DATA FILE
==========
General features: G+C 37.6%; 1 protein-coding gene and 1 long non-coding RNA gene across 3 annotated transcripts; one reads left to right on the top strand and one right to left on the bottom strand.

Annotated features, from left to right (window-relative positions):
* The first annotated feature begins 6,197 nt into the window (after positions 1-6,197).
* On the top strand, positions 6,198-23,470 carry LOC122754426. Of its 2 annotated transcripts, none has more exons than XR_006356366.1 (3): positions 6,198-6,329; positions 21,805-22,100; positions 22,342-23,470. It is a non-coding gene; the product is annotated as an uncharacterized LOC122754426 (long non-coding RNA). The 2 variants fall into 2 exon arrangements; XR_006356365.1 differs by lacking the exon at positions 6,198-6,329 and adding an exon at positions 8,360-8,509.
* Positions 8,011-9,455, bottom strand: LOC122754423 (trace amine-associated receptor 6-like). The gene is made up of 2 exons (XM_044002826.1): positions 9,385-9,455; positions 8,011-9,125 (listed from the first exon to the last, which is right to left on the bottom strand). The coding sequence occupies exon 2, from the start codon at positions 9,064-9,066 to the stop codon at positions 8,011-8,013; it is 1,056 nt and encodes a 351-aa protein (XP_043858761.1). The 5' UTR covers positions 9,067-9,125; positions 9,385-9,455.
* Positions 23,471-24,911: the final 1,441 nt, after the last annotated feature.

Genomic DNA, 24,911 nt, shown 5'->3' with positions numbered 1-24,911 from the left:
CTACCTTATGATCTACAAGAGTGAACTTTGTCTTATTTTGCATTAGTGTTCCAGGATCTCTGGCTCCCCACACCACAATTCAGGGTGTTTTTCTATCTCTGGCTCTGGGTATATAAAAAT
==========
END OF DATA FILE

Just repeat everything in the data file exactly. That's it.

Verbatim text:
General features: G+C 37.6%; 1 protein-coding gene and 1 long non-coding RNA gene across 3 annotated transcripts; one reads left to right on the top strand and one right to left on the bottom strand.

Annotated features, from left to right (window-relative positions):
* The first annotated feature begins 6,197 nt into the window (after positions 1-6,197).
* On the top strand, positions 6,198-23,470 carry LOC122754426. Of its 2 annotated transcripts, none has more exons than XR_006356366.1 (3): positions 6,198-6,329; positions 21,805-22,100; positions 22,342-23,470. It is a non-coding gene; the product is annotated as an uncharacterized LOC122754426 (long non-coding RNA). The 2 variants fall into 2 exon arrangements; XR_006356365.1 differs by lacking the exon at positions 6,198-6,329 and adding an exon at positions 8,360-8,509.
* Positions 8,011-9,455, bottom strand: LOC122754423 (trace amine-associated receptor 6-like). The gene is made up of 2 exons (XM_044002826.1): positions 9,385-9,455; positions 8,011-9,125 (listed from the first exon to the last, which is right to left on the bottom strand). The coding sequence occupies exon 2, from the start codon at positions 9,064-9,066 to the stop codon at positions 8,011-8,013; it is 1,056 nt and encodes a 351-aa protein (XP_043858761.1). The 5' UTR covers positions 9,067-9,125; positions 9,385-9,455.
* Positions 23,471-24,911: the final 1,441 nt, after the last annotated feature.

Genomic DNA, 24,911 nt, shown 5'->3' with positions numbered 1-24,911 from the left:
CTACCTTATGATCTACAAGAGTGAACTTTGTCTTATTTTGCATTAGTGTTCCAGGATCTCTGGCTCCCCACACCACAATTCAGGGTGTTTTTCTATCTCTGGCTCTGGGTATATAAAAAT